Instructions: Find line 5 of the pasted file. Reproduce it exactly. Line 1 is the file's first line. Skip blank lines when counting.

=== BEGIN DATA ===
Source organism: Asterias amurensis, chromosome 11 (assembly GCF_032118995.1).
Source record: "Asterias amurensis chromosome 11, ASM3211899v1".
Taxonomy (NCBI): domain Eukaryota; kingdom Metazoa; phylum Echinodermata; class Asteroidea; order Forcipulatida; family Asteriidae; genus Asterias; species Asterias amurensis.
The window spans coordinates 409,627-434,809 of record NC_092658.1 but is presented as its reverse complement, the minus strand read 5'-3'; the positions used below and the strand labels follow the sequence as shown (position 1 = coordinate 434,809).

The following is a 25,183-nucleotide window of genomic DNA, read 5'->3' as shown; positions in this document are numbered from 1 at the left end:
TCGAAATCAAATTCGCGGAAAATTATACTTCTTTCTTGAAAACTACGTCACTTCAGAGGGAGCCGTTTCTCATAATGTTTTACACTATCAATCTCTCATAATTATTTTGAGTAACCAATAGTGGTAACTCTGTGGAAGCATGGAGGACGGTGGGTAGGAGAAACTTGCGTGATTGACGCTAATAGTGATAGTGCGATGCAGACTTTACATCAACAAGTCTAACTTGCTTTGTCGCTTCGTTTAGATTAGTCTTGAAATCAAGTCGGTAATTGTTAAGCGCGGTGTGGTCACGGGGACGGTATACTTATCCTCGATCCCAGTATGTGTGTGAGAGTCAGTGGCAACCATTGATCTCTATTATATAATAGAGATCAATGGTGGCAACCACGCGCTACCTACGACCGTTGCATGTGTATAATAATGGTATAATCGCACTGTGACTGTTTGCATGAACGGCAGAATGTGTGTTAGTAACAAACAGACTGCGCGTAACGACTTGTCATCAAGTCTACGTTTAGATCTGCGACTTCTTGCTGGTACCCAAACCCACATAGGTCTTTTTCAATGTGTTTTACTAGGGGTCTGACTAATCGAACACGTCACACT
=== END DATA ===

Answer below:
The following is a 25,183-nucleotide window of genomic DNA, read 5'->3' as shown; positions in this document are numbered from 1 at the left end: